Michael Okai - Witness Care Officer
I joined The Crown Prosecution Service (CPS) in 2006 after working "on the other side" as a Prisoner Custody Officer. My experience in this role, particularly seeing glee on the faces of defendants who walked away from charges due to default in non witness attendance or not enough evidence, helped persuade me to take up my role in Witness Care. Through my role I can directly influence and support witnesses through the complicated procedures of the Justice System, hopefully increasing their confidence in CPS and ensuring more convictions through witness attendance.
A week in my role begins with prioritising workload in Trials, Plea Case Management Hearings (PCMHs) and Newton Hearing Committees and chasing up any queries that I may have for the week. My days then consist of contacting victims and witnesses to inform them of up and coming trials or PCMHs and to confirm their attendance. There are various forms to submit to CPS IPT (Integrated Prosecution Team) if there are issues to be resolved. For PCMHs I also contact Victims and Witnesses and email the Officer in the Case to warn him to attend.
I also respond to queries from victims and witness about a range of issues such as the outcome of trials, child minding and whether they will be required to attend court. There are a number of associated challenges to overcome such as contacting victims who may have moved address, dealing with language barriers and of course maintaining a constant awareness of sensitive issues. When dealing with cases such as rape or domestic violence I have to be tactful and understanding while providing support to the victim to build confidence and hopefully encourage them in giving evidence.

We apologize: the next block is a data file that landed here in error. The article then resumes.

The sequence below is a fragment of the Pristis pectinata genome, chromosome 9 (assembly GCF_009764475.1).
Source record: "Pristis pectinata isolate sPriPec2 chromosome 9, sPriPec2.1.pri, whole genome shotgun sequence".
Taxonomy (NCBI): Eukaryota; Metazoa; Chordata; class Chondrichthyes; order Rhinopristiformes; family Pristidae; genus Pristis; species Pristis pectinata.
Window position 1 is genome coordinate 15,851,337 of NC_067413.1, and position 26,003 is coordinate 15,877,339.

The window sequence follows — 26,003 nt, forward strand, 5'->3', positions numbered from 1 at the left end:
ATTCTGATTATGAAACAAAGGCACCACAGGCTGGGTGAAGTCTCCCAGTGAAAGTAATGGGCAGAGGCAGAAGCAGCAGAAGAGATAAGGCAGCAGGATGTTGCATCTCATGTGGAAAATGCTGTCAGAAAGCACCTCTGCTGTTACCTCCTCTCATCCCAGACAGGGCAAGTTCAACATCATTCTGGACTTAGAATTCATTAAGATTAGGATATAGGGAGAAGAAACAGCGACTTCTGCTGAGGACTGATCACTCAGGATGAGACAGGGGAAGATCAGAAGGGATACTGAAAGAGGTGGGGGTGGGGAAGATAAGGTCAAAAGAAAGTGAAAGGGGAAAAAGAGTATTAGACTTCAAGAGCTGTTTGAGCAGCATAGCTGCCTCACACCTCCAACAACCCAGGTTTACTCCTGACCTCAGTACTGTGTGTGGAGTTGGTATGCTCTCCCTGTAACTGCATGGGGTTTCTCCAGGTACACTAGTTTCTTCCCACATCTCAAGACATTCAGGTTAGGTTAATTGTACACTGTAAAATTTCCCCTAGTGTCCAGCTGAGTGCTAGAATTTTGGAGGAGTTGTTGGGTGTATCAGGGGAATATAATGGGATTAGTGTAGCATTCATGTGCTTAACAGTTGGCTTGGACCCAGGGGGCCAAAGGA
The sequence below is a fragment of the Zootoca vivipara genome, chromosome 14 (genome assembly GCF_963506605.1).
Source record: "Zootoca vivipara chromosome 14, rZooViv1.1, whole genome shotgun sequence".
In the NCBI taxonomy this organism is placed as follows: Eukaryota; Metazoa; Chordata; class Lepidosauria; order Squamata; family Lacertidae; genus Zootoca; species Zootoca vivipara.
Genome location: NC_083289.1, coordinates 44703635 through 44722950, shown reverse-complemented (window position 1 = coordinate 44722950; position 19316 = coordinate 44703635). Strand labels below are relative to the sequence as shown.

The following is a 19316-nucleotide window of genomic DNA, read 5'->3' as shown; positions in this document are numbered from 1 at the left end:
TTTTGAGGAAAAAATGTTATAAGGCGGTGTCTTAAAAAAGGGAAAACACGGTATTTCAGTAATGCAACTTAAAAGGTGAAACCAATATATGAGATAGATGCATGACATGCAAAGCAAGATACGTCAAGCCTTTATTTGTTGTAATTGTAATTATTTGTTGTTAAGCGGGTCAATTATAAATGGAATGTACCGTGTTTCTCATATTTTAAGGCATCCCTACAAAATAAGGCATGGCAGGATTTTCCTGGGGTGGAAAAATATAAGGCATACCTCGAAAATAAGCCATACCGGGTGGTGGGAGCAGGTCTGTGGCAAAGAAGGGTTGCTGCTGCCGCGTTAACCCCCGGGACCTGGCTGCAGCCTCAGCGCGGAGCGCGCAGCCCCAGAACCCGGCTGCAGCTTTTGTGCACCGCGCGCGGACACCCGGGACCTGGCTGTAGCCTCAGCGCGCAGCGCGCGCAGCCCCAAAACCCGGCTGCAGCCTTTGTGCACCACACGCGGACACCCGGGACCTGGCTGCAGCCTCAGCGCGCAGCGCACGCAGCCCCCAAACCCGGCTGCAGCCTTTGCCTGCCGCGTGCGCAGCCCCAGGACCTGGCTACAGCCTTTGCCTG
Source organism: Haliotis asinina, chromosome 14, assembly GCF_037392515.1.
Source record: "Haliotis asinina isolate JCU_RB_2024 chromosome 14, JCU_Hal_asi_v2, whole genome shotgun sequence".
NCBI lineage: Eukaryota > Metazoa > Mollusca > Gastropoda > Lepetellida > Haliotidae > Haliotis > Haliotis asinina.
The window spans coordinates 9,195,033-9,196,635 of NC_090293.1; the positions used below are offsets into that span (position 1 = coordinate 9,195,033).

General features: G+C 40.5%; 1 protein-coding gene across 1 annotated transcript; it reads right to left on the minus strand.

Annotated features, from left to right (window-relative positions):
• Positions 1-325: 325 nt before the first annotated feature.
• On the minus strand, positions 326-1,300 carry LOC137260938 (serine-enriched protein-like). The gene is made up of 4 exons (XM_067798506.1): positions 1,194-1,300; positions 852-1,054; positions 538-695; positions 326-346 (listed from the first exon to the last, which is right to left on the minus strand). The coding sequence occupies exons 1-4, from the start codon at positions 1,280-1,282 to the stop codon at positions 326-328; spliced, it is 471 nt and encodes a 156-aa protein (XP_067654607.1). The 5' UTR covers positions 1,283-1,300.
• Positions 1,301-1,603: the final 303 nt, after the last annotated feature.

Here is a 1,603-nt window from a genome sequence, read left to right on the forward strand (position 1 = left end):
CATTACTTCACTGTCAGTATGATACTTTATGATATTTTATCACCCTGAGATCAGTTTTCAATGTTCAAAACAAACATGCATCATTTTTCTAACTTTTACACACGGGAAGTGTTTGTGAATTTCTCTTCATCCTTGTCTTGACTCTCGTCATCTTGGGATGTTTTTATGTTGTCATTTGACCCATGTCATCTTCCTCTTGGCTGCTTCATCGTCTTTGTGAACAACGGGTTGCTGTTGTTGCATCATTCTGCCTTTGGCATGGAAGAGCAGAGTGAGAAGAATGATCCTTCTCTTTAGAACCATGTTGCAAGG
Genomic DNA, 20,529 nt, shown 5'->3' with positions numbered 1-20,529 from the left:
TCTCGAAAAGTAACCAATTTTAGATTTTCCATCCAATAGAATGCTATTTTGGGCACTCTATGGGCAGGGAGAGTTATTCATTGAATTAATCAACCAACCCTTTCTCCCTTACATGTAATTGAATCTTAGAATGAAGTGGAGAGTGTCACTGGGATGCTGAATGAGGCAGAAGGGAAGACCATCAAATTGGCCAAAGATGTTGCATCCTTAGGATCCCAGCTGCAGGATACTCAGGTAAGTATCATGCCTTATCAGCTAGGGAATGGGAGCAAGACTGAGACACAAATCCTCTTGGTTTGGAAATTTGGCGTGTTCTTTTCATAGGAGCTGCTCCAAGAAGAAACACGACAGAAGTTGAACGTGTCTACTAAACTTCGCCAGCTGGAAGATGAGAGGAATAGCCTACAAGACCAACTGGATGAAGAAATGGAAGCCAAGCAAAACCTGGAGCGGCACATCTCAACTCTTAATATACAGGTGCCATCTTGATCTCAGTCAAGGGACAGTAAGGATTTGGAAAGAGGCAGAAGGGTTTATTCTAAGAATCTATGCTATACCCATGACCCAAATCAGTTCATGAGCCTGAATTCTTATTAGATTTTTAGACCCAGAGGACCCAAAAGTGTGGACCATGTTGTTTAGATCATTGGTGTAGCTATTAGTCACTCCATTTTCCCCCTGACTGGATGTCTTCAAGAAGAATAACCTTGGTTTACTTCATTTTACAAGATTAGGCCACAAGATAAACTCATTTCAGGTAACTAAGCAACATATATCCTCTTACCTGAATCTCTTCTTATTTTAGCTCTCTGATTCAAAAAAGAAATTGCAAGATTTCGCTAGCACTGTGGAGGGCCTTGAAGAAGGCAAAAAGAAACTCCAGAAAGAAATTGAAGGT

I took up my post looking for a challenging role where I could increase my understanding of the justice systemI took up my post looking for a challenging role where I could increase my understanding of the justice system; I certainly found it. Every case is different and therefore I have to adapt and deal with problems as they arise. In one case a witness suffering from Manic Depressive Disorder found she could be consoled by me and was constantly calling just to talk. Whilst offering support to victims and witnesses it is an ongoing challenge to maintain a professional relationship - I cannot afford to get too involved in my victims' and witnesses' lives.
Despite the many challenges my role is both enjoyable and hugely rewarding. One of the most satisfying experiences is being able to give victims and witnesses positive feedback following court proceedings. I also find my role interesting; the variety of cases which I deal with is ever changing and I encounter a wide variety of people through my work. I liaise with police officers and lawyers as well as frequently discussing cases with my colleagues to get a second or third opinion on a matter, they provide a most valuable support system! Professionally there is always the opportunity to develop skills and further experience through courses or training.
An advantage of working with the CPS is the various roles and levels within the organisation which provide opportunities for individuals to work towards posts according to their own ambition. In addition the provision of a flexible working system allows all employees the freedom to maintain a healthy work life balance and does not restrict the progression opportunities for those with family commitments.